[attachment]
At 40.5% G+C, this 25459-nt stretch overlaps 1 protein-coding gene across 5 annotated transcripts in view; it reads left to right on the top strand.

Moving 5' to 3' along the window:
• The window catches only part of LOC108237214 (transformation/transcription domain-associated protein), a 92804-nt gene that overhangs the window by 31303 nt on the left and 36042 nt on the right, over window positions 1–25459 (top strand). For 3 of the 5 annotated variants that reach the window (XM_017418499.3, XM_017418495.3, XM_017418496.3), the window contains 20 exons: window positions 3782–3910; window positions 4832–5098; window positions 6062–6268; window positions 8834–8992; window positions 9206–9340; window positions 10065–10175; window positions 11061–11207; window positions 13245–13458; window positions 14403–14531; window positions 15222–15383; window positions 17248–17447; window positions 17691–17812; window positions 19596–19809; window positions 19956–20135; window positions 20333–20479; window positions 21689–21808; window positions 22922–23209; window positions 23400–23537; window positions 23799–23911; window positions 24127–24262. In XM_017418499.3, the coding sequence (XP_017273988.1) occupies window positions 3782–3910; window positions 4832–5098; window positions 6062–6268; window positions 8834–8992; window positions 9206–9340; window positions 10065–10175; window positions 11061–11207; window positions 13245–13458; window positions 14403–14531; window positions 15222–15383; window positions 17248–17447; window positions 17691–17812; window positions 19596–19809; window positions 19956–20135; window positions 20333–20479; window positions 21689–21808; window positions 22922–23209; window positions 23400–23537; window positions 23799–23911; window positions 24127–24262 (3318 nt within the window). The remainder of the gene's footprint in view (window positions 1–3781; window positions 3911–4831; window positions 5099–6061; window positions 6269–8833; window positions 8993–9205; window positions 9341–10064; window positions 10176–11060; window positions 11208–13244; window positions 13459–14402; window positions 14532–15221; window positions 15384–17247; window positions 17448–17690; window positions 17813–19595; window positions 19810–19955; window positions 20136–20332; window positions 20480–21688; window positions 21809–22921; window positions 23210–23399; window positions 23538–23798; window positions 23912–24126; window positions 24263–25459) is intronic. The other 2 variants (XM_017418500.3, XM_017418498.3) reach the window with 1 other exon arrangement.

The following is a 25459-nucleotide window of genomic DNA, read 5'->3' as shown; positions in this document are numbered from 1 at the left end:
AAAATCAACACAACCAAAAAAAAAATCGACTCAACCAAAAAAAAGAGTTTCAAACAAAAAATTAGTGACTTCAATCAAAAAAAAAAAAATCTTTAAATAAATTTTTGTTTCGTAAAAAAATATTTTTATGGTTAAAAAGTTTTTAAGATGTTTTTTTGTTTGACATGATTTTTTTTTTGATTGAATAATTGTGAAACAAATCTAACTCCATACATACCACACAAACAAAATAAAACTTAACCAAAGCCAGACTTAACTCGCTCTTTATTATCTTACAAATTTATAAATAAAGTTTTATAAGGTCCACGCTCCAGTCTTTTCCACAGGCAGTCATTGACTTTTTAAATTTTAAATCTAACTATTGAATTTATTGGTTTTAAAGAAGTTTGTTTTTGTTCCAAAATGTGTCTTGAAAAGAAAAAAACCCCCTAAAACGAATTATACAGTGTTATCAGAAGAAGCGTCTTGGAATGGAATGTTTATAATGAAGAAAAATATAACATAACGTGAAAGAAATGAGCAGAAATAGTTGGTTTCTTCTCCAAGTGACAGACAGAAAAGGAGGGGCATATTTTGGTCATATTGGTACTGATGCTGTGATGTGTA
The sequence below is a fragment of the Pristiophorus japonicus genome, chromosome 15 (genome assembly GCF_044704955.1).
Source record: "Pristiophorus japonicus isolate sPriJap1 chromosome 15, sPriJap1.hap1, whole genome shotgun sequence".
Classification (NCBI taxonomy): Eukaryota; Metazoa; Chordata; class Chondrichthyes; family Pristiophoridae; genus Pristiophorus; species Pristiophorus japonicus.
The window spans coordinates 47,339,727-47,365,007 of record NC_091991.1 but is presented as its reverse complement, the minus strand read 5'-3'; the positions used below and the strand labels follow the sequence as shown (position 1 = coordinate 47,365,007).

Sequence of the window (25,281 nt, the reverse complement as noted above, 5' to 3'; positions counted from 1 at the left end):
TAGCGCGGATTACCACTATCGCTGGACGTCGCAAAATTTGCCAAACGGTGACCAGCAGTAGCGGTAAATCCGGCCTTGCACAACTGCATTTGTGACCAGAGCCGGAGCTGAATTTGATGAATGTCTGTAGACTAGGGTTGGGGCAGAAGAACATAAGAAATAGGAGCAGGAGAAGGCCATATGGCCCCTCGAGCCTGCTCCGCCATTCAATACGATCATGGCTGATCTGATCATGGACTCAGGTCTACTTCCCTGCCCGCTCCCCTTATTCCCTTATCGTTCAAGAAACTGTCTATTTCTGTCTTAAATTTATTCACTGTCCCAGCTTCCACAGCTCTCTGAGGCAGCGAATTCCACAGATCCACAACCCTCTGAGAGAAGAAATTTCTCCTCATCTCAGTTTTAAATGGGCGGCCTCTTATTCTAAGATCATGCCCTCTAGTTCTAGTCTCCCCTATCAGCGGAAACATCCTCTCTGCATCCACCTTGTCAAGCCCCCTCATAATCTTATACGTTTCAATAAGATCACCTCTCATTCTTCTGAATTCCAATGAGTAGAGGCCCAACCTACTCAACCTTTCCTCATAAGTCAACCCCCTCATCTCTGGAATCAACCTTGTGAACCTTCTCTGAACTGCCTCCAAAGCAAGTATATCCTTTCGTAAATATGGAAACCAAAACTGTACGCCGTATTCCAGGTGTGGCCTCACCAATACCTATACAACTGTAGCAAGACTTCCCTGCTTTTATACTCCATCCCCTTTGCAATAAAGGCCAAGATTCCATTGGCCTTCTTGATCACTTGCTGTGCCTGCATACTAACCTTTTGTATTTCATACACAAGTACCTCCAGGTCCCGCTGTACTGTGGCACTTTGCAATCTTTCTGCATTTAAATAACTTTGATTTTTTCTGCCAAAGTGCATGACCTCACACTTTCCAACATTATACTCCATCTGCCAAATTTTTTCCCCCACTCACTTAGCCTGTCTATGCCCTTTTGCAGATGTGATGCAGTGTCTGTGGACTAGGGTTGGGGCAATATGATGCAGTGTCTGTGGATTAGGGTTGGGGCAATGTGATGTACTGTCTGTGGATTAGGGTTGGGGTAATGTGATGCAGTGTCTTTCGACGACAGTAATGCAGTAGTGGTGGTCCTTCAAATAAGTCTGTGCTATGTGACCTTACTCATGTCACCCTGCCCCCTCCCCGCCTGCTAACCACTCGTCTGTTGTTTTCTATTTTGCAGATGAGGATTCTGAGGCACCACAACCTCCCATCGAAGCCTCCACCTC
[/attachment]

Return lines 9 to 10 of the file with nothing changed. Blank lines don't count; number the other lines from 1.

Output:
The window spans coordinates 47,339,727-47,365,007 of record NC_091991.1 but is presented as its reverse complement, the minus strand read 5'-3'; the positions used below and the strand labels follow the sequence as shown (position 1 = coordinate 47,365,007).

Sequence of the window (25,281 nt, the reverse complement as noted above, 5' to 3'; positions counted from 1 at the left end):